Dr Arran Rees shares his thoughts on a recent survey about queer cataloguing in museums
Research Associate Dr Arran Rees talks about a survey he recently undertook on queer cataloguing in museums in a new Medium post.
Back in the autumn of 2021, I shared a survey on queer cataloguing as an attempt to get a better understanding of how museum professionals were approaching the cataloguing of queer heritage, and of their views about the idea of queering museum cataloguing more generally.
In a new Medium post, I offer an initial foray into the responses to the survey, with some reflections on where the research may go next.
I had a few assumptions before I sent out the survey. Chiefly, that despite a proliferation of queer heritage projects, the new insights and queer lenses being applied to collections throughout those projects were not finding their way back into museum collections management systems. Whilst my initial reading of the responses showed this to be generally true, there were more people than I had expected stating that they do actively catalogue using LGBTQ+ related terms.
However, what I found, perhaps, more interesting was that whilst many of the respondents suggested that, to them, queering cataloguing meant making the collection more LGBTQ+ inclusive, there were also some very exciting responses that saw the act of queering cataloguing as more transformatory — as a way of operating that:
- rejects cishet-normative assumptions and reductive binary vocabularies;
- challenges absolute curatorial power in describing and categorising heritage material;
- embraces multiple perspectives, acknowledging and recording complex social realities.
The survey had 57 responses from a range of people working in different types of museums and I think it is fair to assume that a majority of respondents had a vested interest in queer heritage. This does not mean the results aren’t useful; they provide a helpful insight into a part of the museum sector that are passionate about either collections management or the establishment of more reflective and representative cataloguing processes.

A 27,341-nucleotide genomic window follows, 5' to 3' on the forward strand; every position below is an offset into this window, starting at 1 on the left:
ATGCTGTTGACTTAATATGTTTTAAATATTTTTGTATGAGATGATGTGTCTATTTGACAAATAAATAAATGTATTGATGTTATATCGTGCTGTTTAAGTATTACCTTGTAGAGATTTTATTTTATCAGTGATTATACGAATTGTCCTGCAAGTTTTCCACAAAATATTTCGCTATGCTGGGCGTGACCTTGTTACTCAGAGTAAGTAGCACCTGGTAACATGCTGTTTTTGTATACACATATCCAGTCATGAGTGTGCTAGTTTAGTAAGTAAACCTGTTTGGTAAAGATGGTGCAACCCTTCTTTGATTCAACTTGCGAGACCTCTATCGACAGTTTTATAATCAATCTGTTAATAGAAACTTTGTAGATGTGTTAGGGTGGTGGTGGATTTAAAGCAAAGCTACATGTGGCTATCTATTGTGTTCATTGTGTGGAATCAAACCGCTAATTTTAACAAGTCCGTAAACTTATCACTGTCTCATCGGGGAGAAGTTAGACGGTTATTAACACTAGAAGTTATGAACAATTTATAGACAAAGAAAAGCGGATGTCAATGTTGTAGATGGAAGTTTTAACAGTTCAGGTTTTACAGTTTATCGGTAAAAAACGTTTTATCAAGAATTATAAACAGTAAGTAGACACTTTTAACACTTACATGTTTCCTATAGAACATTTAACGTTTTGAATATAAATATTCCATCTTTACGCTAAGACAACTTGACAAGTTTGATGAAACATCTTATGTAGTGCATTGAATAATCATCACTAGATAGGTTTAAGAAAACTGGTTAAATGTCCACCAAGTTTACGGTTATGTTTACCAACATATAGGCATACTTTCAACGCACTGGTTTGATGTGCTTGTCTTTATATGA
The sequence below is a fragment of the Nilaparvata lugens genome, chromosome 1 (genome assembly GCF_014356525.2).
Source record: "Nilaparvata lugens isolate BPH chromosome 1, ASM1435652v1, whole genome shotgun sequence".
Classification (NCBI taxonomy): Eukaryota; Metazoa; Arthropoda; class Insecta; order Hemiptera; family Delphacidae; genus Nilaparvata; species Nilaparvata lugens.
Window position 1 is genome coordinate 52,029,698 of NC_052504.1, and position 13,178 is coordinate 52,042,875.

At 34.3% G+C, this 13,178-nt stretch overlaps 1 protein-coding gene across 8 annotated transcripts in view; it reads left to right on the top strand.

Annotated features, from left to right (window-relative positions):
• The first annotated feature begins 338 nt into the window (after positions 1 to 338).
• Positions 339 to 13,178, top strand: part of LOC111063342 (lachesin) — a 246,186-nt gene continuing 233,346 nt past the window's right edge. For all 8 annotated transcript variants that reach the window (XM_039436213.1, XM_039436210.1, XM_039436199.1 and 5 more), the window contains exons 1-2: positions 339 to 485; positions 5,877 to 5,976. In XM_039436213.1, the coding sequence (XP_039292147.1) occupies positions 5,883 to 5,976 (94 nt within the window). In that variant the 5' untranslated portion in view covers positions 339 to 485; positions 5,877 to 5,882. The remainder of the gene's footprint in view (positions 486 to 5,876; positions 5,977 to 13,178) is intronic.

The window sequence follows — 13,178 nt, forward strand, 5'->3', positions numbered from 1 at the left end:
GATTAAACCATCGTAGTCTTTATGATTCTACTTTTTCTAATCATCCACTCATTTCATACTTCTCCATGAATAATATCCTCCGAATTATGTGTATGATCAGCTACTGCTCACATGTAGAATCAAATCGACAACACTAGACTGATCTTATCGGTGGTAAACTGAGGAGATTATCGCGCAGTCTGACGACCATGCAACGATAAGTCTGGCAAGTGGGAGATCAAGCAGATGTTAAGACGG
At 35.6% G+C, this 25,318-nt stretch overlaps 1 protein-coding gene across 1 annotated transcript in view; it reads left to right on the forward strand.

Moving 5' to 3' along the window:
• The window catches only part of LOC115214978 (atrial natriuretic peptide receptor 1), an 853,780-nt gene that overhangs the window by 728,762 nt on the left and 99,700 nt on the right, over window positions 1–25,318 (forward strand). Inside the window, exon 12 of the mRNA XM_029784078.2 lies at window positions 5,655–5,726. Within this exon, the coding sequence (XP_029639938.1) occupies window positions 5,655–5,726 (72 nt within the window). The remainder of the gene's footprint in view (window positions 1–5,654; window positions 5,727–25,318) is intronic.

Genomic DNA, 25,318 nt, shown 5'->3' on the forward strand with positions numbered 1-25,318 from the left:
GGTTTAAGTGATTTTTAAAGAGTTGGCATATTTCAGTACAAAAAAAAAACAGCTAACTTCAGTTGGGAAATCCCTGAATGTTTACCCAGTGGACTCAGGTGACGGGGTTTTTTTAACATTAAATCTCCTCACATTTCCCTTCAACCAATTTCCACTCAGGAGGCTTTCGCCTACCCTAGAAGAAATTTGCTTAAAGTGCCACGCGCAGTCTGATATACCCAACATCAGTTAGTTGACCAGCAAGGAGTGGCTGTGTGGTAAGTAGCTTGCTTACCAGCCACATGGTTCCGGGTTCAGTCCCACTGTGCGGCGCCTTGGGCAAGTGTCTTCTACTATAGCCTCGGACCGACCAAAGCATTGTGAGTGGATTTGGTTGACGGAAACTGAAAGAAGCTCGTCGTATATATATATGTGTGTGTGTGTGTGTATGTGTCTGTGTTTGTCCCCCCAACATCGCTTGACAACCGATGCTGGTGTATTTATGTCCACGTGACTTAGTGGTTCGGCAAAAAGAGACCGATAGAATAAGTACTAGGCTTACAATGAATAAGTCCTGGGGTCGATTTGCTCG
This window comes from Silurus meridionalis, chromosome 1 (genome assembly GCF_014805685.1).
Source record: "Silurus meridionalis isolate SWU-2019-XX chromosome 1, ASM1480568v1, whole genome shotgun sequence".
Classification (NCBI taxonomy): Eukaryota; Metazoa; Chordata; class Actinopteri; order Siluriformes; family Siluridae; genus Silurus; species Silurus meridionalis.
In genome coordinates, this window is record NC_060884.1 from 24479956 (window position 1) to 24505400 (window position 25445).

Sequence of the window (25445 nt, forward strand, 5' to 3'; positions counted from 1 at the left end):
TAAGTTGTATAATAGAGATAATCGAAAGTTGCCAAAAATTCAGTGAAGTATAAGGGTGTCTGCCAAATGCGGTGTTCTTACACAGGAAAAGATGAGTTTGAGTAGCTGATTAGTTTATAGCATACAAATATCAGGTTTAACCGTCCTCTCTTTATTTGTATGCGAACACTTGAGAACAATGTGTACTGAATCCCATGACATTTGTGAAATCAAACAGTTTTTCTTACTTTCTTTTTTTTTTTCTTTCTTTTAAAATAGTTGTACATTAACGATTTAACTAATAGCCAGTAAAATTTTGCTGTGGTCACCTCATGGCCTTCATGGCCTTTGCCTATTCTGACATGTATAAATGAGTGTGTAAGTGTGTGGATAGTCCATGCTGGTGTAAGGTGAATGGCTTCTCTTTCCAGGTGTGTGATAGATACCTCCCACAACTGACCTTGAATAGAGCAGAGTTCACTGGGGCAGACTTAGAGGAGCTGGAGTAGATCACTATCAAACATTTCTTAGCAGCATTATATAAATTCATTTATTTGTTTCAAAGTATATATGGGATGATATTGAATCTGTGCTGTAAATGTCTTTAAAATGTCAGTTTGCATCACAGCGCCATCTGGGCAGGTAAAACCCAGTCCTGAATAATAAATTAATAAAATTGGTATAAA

The top-line findings from the survey were as follows:
- Just over 50% of participants stated that they record information about LGBTQ+ people in their collections management system.
- 32% of participants claimed that they have recorded insights from a queer heritage project in their collections management system.
- Whilst most people indicated that they saw queer cataloguing as a way to make collections more inclusive, around 40% of people pointed to a challenging of normative systems as being essential for queering.
in the Medium post, I delve deeper into these three main findings before spending a bit more time reflecting on what they suggest about the current state of queer cataloguing in UK museums.
The survey may be closed, but I am always open to talking to more people about queering cataloguing and collecting processes more generally.
I am interested in exploring ways that will help museum professionals open themselves to critical self-reflection on their cataloguing processes, and enable queer non-museum people to have a seat at the table in how they are described in museum systems.
Read Arran's Medium post, published on 6 March 2023.
Contact Dr Arran Rees to find out more about his research.
Photo of Arran Rees. © University of Leeds.